Mary instructed Juan to go and pick the flowers he would find growing at the top of the hill–and there, in a barren, rocky place, in the dead of winter, he found beautiful Castillian roses growing, roses not native to Mexico, but very familiar to the Spanish bishop. After he had gathered them up, she herself arranged them in his tilma, a mantle made of cactus fibre, and told him not to open the tilma to anyone but the bishop. When he arrived at the bishops house, the servants, tiring of his frequent visits, refused to let him in until he showed them what was in his tilma, but because of Our Lady’s instruction, he refused. Finally, the bishop was summoned, and St. Juan opened his tilma, letting the roses fall to the ground. But the miracle didn’t end with the roses, for on the tilma was the image of Our Lady as she had appeared to St. Juan Diego. The bishop fell to his knees weeping in remorse for not having believed Juan immediately, and took the tilma to his own private chapel. He commissioned the chapel to be built on Tepeyac, and when it was complete, placed the tilma with the image above the altar. Within ten years of the chapel’s construction, nine million natives had converted to Christianity!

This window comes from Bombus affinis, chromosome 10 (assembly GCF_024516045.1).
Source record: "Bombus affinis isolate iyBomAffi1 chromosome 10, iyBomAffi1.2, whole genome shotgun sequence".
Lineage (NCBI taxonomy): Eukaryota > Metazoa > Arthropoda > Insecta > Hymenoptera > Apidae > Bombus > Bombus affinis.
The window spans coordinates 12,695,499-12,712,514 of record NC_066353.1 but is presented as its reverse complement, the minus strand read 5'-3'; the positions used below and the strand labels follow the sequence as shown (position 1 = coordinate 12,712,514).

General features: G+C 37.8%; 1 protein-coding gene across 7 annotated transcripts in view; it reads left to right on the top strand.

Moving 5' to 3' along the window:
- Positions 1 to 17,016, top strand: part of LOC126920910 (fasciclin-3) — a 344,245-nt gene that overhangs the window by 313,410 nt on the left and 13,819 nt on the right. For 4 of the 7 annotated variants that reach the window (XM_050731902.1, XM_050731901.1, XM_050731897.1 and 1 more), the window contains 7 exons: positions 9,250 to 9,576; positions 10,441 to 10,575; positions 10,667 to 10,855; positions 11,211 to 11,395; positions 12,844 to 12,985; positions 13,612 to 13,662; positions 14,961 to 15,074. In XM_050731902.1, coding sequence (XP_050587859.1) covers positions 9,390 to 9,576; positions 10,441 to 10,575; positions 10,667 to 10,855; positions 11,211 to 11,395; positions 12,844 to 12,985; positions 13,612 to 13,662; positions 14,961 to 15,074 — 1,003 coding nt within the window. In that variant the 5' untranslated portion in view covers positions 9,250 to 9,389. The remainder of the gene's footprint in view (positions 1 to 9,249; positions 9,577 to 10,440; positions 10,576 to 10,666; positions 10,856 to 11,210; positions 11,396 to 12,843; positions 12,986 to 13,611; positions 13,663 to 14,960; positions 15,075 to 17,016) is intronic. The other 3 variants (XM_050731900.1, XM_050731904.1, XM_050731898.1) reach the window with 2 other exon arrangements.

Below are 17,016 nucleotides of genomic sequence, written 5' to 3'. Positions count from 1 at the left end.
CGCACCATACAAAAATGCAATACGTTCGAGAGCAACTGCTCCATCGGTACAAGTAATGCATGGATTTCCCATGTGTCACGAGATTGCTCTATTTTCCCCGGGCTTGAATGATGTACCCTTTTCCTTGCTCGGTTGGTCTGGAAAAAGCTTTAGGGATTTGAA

This conversion brought about major changes to Mexico. At that time, the natives viewed the Spanish with great distrust, and the Spanish, for their part, had refused to acknowledge that the natives even had real human souls. With the appearance of Our Lady to Juan Diego, hostilities ceased, and peace reigned between the Spanish and the natives, forming a new race of “Mestizo”, who still to this day consider Our Lady their Mother. Further, with the natives’ conversion to Christianity, their fear-filled religion of human sacrifice was done away with. A culture of death, sacrificing tens of thousands of people to their gods in order that they would be blessed with prosperity, suddenly found themselves in the care of a loving God who Himself provided the only Sacrifice they would need, in His Son.

Now, nearly 500 years later, the cactus-fibre tilma still exists, and the image still is on it. It has survived the elements, accidents, and outright attempts to destroy it (such as a bomb blast by anti-clerical forces in 1921 which decimated the entire church, but the tilma remained intact). Miracles continue to be wrought at the most visited Marian shrine in the world, as healing was worked in the case of Juan Bernardino, and Our Lady continues to reveal that her Son truly is Emmanuel–God-with-us.